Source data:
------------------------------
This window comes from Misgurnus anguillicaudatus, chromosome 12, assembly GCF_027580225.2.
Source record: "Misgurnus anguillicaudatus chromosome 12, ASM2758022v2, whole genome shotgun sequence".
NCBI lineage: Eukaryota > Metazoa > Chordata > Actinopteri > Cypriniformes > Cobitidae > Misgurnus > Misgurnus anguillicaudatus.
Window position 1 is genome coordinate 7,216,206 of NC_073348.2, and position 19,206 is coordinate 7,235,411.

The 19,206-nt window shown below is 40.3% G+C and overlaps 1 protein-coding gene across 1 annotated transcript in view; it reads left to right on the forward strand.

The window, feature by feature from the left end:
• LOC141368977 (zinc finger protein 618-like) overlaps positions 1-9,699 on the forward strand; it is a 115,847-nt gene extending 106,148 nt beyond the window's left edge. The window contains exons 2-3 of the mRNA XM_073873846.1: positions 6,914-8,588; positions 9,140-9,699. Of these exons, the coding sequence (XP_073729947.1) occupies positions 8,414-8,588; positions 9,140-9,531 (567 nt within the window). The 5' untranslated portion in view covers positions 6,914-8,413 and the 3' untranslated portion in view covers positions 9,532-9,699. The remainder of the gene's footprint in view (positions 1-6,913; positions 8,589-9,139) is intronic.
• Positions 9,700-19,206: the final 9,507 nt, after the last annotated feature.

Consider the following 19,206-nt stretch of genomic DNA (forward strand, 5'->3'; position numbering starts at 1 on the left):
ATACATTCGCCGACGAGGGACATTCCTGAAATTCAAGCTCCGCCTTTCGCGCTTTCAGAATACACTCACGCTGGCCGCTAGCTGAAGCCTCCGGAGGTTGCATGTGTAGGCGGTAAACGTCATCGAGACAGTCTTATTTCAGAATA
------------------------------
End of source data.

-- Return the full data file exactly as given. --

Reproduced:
This window comes from Misgurnus anguillicaudatus, chromosome 12, assembly GCF_027580225.2.
Source record: "Misgurnus anguillicaudatus chromosome 12, ASM2758022v2, whole genome shotgun sequence".
NCBI lineage: Eukaryota > Metazoa > Chordata > Actinopteri > Cypriniformes > Cobitidae > Misgurnus > Misgurnus anguillicaudatus.
Window position 1 is genome coordinate 7,216,206 of NC_073348.2, and position 19,206 is coordinate 7,235,411.

The 19,206-nt window shown below is 40.3% G+C and overlaps 1 protein-coding gene across 1 annotated transcript in view; it reads left to right on the forward strand.

The window, feature by feature from the left end:
• LOC141368977 (zinc finger protein 618-like) overlaps positions 1-9,699 on the forward strand; it is a 115,847-nt gene extending 106,148 nt beyond the window's left edge. The window contains exons 2-3 of the mRNA XM_073873846.1: positions 6,914-8,588; positions 9,140-9,699. Of these exons, the coding sequence (XP_073729947.1) occupies positions 8,414-8,588; positions 9,140-9,531 (567 nt within the window). The 5' untranslated portion in view covers positions 6,914-8,413 and the 3' untranslated portion in view covers positions 9,532-9,699. The remainder of the gene's footprint in view (positions 1-6,913; positions 8,589-9,139) is intronic.
• Positions 9,700-19,206: the final 9,507 nt, after the last annotated feature.

Consider the following 19,206-nt stretch of genomic DNA (forward strand, 5'->3'; position numbering starts at 1 on the left):
ATACATTCGCCGACGAGGGACATTCCTGAAATTCAAGCTCCGCCTTTCGCGCTTTCAGAATACACTCACGCTGGCCGCTAGCTGAAGCCTCCGGAGGTTGCATGTGTAGGCGGTAAACGTCATCGAGACAGTCTTATTTCAGAATA